2015 | View on Amazon
Unbearable Weight: Feminism, Western Culture, and the Body by Susan Bordo
“Unbearable Weight is brilliant. From an immensely knowledgeable feminist perspective, in engaging, jargonless (!) prose, Bordo analyzes a whole range of issues connected to the body―weight and weight loss, exercise, media images, movies, advertising, anorexia and bulimia, and much more―in a way that makes sense of our current social landscape―finally!”
2003 | View on Amazon
Fat Politics: The Real Story Behind America’s Obesity Epidemic by J. Eric Oliver
“It seems almost daily we read newspaper articles and watch news reports exposing the growing epidemic of obesity in America. Our government tells us we are experiencing a major health crisis, with sixty percent of Americans classified as overweight, and one in four as obese. But how valid are these claims? In Fat Politics, J. Eric Oliver shows how a handful of doctors, government bureaucrats, and health researchers, with financial backing from the drug and weight-loss industries.”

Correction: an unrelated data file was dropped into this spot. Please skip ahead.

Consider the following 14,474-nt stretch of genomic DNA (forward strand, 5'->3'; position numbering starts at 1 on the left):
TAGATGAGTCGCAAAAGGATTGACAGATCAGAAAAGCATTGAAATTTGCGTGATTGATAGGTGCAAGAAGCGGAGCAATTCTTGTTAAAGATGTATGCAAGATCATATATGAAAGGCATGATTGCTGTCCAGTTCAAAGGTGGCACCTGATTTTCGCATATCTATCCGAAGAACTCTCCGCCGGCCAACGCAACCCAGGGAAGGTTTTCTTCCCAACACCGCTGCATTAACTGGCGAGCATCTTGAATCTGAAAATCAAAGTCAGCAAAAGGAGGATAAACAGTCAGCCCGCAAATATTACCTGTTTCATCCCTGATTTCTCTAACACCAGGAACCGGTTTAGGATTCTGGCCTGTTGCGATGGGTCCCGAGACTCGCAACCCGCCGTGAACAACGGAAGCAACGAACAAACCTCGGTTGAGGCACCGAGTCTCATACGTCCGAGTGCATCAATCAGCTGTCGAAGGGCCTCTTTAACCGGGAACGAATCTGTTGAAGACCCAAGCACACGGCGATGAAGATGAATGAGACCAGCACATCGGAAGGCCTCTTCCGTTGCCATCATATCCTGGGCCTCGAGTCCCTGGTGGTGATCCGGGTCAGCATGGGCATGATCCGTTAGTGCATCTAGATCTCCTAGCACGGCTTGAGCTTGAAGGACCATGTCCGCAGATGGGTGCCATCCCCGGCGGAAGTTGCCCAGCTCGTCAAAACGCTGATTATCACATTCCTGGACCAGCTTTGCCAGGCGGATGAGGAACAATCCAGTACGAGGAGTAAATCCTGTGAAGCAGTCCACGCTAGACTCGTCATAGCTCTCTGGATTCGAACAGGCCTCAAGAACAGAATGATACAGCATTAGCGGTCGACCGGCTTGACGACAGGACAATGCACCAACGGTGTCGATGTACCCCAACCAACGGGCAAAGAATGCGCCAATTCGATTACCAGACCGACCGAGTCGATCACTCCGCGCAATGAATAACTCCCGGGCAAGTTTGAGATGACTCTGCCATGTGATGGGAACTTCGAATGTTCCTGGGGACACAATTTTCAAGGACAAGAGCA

2006 | View on Amazon
Fat History: Bodies and Beauty in the Modern West by Peter N. Stearns
“The modern struggle against fat cuts deeply and pervasively into American culture. Dieting, weight consciousness, and widespread hostility toward obesity form one of the fundamental themes of modern life. Fat History explores the meaning of fat in contemporary Western society and illustrates how progressive changes, such as growth in consumer culture, increasing equality for women, and the refocusing of women’s sexual and maternal roles have influenced today’s obsession with fat. Brought up-to-date with a new preface and filled with narrative anecdotes, Fat History explores fat’s transformation from a symbol of health and well-being to a sign of moral, psychological, and physical disorder.”
1997 | View on Amazon